Clouds, airplanes, trucks and people: carrying radioisotopes to and across Mexico
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Universidad de Granada
RadioisotopesNuclearizationAtoms for PeaceFalloutRadiochemistry
Mateos, G., S.-D. Edna. «Clouds, Airplanes, Trucks and People: Carrying Radioisotopes to and across Mexico». Dynamis: Acta Hispanica Ad Medicinae Scientiarumque Historiam Illustrandam, Vol. 35, Núm. 2, 1, p. 279-05.
SponsorshipCONACyT (152879); PAPIIT-UNAM research-grant (IN4003143)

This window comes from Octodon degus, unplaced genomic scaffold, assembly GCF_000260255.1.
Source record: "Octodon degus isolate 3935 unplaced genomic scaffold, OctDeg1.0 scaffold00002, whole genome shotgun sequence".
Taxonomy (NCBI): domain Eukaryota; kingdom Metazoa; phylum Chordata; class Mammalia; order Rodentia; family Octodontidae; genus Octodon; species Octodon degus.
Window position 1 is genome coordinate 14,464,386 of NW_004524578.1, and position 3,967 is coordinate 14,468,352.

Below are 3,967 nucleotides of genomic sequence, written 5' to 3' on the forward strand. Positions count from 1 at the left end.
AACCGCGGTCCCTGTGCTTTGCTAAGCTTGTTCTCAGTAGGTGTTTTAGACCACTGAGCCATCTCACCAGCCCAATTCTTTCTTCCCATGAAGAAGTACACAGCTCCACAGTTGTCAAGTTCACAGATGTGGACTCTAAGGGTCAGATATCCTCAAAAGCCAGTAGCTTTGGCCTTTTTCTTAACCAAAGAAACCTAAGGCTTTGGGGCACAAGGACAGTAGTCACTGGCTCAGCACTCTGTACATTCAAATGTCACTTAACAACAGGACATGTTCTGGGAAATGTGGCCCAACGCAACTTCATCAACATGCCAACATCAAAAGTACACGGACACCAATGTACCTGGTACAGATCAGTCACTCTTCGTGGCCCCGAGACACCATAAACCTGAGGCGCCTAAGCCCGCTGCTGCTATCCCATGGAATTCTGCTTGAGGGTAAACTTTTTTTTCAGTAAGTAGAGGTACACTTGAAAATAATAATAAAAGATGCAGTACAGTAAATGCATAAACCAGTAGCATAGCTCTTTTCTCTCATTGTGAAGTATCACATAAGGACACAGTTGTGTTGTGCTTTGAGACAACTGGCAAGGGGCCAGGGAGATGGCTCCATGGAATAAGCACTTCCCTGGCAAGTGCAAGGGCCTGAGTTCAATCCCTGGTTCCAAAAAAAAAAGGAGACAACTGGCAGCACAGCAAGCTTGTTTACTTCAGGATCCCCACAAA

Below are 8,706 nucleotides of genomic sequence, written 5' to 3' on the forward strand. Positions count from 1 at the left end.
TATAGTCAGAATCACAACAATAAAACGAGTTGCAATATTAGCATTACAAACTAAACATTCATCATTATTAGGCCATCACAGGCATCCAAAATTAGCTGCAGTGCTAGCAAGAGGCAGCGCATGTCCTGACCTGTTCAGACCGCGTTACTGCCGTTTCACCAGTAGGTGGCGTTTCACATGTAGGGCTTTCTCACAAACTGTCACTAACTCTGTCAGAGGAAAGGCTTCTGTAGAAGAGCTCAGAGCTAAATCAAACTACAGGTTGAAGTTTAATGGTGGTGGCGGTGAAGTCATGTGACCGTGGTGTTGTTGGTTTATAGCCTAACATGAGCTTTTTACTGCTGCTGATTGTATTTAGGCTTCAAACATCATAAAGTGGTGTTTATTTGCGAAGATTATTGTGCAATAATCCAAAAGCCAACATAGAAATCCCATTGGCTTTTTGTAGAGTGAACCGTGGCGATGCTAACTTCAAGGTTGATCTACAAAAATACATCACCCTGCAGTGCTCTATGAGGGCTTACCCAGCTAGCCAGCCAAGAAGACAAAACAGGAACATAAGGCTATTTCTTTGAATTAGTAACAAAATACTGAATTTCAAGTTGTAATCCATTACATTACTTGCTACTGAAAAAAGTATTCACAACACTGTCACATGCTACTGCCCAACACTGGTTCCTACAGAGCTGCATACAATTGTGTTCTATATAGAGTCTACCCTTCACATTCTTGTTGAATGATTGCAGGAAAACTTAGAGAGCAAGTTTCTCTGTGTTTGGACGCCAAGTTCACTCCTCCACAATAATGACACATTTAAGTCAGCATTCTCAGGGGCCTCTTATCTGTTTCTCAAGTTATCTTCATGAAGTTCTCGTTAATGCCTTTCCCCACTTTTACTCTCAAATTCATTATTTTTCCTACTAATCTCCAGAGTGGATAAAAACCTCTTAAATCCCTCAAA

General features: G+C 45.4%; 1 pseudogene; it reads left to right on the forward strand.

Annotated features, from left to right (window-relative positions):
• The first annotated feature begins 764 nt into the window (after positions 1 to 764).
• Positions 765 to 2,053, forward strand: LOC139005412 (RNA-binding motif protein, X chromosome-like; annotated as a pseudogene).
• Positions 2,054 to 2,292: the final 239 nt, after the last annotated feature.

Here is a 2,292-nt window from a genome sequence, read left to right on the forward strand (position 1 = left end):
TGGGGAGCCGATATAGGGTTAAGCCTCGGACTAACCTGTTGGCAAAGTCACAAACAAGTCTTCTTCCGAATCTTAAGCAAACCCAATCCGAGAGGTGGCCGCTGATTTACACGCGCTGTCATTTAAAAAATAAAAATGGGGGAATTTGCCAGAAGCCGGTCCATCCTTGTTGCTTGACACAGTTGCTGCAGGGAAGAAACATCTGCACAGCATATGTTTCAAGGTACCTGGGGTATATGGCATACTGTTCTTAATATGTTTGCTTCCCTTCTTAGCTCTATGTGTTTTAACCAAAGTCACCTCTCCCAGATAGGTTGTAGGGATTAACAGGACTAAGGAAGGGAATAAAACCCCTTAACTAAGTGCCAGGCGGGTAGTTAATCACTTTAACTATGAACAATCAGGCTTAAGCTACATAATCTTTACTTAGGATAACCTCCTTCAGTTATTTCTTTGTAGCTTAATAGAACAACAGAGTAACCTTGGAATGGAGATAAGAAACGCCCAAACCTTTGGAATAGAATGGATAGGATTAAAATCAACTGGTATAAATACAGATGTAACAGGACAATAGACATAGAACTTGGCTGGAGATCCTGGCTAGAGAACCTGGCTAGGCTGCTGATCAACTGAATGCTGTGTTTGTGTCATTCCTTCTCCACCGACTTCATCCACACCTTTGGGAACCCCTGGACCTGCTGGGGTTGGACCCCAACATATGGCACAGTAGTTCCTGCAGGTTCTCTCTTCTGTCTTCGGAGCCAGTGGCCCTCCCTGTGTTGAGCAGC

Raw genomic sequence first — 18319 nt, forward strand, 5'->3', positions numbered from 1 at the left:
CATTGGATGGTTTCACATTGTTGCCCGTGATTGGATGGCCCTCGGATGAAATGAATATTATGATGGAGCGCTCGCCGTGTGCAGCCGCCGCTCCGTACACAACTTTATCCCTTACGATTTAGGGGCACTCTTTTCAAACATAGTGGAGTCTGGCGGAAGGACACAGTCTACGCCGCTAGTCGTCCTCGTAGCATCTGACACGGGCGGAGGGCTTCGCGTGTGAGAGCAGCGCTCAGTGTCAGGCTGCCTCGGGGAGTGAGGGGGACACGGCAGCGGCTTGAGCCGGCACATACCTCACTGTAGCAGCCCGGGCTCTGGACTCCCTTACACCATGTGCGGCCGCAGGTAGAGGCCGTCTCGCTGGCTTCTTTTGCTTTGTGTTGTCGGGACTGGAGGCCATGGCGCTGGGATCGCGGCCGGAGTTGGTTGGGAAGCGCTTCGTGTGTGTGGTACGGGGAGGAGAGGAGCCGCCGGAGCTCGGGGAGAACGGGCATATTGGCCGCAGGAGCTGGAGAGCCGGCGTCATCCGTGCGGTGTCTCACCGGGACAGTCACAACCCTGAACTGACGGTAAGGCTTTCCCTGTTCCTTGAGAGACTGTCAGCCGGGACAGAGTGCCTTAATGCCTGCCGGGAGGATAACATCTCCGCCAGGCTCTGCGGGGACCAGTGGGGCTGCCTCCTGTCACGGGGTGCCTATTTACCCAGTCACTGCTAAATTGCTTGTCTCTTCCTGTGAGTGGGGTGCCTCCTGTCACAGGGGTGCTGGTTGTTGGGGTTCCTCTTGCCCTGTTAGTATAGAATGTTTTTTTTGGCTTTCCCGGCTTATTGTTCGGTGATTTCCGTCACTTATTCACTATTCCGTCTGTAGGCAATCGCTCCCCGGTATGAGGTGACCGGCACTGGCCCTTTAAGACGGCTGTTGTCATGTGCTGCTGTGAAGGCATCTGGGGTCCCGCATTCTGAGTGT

The aim of this paper is to describe the early stages of Mexican nuclearization that took place in contact with radioisotopes. This history requires a multilayered narrative with an emphasis in North-South asymmetric relations, and in the value of education and training in the creation of international asymmetrical networks. Radioisotopes were involved in exchanges with the United States since the late 1940s, but also with Canada. We also describe the context of implementation of Eisenhower´s Atoms for Peace initiative in Mexico that opened the door to training programs at both the Comisión Nacional de Energía Nuclear and the Universidad Nacional Autónoma de México. Radioisotopes became the best example of the peaceful applications of atomic energy, and as such they fitted the Mexican nuclearization process that was and still is defined by its commitment to pacifism. In 1955 Mexico became one of the 16 members of the atomic fallout network established by the United Nations. As part of this network, the first generation of Mexican (women) radio-chemists was trained. By the end of the 1960s, radioisotopes and biological markers were being produced in a research reactor, prepared and distributed by the CNEN within Mexico. We end up this paper with a brief reflection on North-South nuclear exchanges and the particularities of the Mexican case.